As the Goldman Sachs issue continues to draw attention from the public, the media and the government, several facts are coming to light that show the murky side of high finance. Questions are being raised about the ethical standards of financial companies and the dubious dealings they indulge in.
Many other aspects are also coming to the fore, which point to some fundamental issues and risks associated with financial instruments similar to the ones issued by Goldman Sachs.
The crux of the Goldman Sachs case is that the company promoted some dubious investments in the form of mortgage bonds and collateralized debt obligations (CDOs). The mortgage bonds were based on sub prime loans where the possibility that the borrowers might default on repayments was visibly high.
The buyers of such bonds typically get the advantage of higher interest but also bear a higher risk of default. These bonds are sometimes used to create a CDO in conjunction with other bonds. These CDOs are then sold to investors, who find them attractive because of the higher interest payout that they offer.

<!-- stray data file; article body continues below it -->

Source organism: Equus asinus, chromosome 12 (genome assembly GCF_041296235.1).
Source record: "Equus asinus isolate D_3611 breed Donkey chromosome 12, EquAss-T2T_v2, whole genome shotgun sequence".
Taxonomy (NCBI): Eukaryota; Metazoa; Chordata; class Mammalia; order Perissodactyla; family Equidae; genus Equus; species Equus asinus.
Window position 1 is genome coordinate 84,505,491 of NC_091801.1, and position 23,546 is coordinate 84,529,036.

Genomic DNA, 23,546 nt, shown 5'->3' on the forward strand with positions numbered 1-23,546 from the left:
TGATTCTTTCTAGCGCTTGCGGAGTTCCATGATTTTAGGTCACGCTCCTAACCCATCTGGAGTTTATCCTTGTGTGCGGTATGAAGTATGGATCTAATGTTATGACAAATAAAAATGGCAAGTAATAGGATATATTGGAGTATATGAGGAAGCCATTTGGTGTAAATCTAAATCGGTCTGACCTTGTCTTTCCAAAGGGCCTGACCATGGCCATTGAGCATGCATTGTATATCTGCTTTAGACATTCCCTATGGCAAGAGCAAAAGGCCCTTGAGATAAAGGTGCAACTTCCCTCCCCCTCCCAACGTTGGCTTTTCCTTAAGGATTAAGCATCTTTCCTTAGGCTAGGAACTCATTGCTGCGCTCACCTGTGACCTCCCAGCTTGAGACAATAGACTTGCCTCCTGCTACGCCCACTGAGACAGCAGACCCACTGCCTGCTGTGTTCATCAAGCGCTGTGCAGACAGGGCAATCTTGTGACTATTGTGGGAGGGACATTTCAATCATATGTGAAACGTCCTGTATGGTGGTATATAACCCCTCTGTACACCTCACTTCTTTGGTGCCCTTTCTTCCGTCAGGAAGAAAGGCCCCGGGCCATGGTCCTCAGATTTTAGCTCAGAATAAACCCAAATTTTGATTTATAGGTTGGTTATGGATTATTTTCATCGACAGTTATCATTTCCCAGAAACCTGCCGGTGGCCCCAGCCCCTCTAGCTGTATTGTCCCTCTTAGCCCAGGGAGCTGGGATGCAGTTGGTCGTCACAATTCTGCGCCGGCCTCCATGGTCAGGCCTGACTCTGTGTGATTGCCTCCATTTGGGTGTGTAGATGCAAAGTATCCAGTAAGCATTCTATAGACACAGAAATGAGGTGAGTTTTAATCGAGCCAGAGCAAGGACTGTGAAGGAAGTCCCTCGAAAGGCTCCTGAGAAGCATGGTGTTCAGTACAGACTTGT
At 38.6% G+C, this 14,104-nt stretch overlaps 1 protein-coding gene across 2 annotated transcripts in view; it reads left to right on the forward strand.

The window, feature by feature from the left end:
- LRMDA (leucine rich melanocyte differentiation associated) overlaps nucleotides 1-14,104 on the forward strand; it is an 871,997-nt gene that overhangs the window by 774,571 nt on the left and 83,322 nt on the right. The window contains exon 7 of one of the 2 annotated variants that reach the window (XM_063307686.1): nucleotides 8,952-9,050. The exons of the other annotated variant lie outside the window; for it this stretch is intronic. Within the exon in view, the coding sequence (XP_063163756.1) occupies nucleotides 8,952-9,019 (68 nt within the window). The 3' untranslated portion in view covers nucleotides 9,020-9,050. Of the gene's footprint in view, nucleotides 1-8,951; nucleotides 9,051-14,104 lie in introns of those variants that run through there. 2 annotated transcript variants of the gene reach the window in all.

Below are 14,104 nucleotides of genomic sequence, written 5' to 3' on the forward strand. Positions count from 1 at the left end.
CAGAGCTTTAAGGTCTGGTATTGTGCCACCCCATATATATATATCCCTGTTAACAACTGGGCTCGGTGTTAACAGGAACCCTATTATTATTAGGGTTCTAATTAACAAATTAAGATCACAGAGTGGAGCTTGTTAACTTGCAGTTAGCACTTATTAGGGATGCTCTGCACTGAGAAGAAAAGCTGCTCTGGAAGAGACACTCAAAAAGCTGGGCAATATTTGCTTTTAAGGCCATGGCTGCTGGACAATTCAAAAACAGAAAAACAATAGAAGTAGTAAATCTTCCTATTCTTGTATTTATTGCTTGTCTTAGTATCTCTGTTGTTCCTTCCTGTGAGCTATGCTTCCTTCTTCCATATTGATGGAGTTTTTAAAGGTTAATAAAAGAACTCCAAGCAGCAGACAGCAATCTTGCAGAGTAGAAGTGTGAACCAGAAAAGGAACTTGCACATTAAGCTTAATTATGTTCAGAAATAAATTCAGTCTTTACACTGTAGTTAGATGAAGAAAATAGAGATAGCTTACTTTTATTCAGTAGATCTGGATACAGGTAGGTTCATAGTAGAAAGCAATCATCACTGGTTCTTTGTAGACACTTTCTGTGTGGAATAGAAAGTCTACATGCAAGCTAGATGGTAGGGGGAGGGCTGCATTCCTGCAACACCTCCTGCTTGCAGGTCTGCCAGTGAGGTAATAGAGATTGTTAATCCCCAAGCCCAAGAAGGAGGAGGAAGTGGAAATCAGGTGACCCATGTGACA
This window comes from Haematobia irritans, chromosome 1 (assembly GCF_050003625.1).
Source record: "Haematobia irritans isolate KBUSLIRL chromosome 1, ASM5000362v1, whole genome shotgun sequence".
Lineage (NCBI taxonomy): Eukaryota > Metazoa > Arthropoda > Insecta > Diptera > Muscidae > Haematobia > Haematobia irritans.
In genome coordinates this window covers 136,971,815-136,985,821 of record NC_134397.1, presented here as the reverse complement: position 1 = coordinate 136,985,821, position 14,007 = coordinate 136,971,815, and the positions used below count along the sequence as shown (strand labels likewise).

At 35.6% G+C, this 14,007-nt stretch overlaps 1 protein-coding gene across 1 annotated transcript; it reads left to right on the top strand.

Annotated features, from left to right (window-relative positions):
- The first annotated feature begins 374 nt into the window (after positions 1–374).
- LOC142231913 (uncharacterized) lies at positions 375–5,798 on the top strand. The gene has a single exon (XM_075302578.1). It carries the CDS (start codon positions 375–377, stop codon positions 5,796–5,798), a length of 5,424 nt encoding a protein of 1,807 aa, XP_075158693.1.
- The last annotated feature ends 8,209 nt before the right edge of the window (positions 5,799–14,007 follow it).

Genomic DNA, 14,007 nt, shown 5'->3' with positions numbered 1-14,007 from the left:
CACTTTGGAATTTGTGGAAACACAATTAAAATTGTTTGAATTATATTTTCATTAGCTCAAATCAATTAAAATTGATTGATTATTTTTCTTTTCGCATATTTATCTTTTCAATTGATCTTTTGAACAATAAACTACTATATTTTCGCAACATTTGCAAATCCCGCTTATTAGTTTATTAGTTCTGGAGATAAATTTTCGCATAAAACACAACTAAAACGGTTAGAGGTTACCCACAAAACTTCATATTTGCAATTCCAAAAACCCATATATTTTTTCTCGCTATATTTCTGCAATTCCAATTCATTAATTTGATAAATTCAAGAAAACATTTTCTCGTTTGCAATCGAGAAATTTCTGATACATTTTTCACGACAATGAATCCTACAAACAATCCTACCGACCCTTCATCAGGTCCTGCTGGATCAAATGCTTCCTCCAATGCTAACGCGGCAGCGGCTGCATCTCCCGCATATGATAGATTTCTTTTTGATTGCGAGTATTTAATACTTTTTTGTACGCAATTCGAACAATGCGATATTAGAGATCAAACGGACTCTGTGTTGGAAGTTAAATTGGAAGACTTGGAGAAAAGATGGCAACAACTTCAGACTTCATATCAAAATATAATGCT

Several doubts are being raised on the legality and fairness of such instruments. Critics say that there is no justification for regulatory authorities to allow such high risk investment products in the market at all. In fact, these instruments are being compared with gambling.
In the case of Goldman Sachs, there is reason to believe that the CDOs were made for failure. Hedge fund manager John Paulson allegedly chose the bonds which would make up the CDO, and at the same time he was betting on their failure. Goldman Sachs’ complicity in allowing such a selection by an interested party and not revealing the same to investors is the main allegation against the company.
The company is making a defense in the case, justifying its actions by stating that the instrument was never designed for amateur investors or ones with limited knowledge of the markets. It says that the CDO was aimed at investors who are highly proficient with financial market nuances and more than capable of judging the instrument’s risk. The fact that Paulson’s influence was not disclosed has no bearing on the case, company sources maintain, as proper risk disclosures had been made.
Whether Goldman’s argument holds water or not is yet to be seen, but investors should learn a valuable lesson from the fiasco – doing their homework before investing.